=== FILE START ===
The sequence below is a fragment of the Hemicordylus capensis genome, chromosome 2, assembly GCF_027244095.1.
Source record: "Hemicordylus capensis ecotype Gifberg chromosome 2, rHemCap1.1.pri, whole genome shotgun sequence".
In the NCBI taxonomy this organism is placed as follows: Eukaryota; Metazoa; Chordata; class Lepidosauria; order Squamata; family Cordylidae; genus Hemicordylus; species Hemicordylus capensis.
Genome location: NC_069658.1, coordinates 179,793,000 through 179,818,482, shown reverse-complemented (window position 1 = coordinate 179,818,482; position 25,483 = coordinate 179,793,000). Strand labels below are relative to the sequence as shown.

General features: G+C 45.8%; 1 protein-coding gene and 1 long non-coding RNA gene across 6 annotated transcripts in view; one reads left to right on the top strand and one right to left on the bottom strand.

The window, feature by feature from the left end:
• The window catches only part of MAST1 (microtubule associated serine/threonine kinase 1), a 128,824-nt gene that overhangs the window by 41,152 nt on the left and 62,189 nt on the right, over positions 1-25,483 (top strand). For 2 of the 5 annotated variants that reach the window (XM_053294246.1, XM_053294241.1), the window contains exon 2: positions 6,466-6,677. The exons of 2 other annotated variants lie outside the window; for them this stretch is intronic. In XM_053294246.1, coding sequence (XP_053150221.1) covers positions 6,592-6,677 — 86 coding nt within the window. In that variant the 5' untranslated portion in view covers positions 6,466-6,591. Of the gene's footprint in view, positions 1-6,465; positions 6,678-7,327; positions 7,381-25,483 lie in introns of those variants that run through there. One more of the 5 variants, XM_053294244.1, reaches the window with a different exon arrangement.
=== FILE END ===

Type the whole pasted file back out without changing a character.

The sequence below is a fragment of the Hemicordylus capensis genome, chromosome 2, assembly GCF_027244095.1.
Source record: "Hemicordylus capensis ecotype Gifberg chromosome 2, rHemCap1.1.pri, whole genome shotgun sequence".
In the NCBI taxonomy this organism is placed as follows: Eukaryota; Metazoa; Chordata; class Lepidosauria; order Squamata; family Cordylidae; genus Hemicordylus; species Hemicordylus capensis.
Genome location: NC_069658.1, coordinates 179,793,000 through 179,818,482, shown reverse-complemented (window position 1 = coordinate 179,818,482; position 25,483 = coordinate 179,793,000). Strand labels below are relative to the sequence as shown.

General features: G+C 45.8%; 1 protein-coding gene and 1 long non-coding RNA gene across 6 annotated transcripts in view; one reads left to right on the top strand and one right to left on the bottom strand.

The window, feature by feature from the left end:
• The window catches only part of MAST1 (microtubule associated serine/threonine kinase 1), a 128,824-nt gene that overhangs the window by 41,152 nt on the left and 62,189 nt on the right, over positions 1-25,483 (top strand). For 2 of the 5 annotated variants that reach the window (XM_053294246.1, XM_053294241.1), the window contains exon 2: positions 6,466-6,677. The exons of 2 other annotated variants lie outside the window; for them this stretch is intronic. In XM_053294246.1, coding sequence (XP_053150221.1) covers positions 6,592-6,677 — 86 coding nt within the window. In that variant the 5' untranslated portion in view covers positions 6,466-6,591. Of the gene's footprint in view, positions 1-6,465; positions 6,678-7,327; positions 7,381-25,483 lie in introns of those variants that run through there. One more of the 5 variants, XM_053294244.1, reaches the window with a different exon arrangement.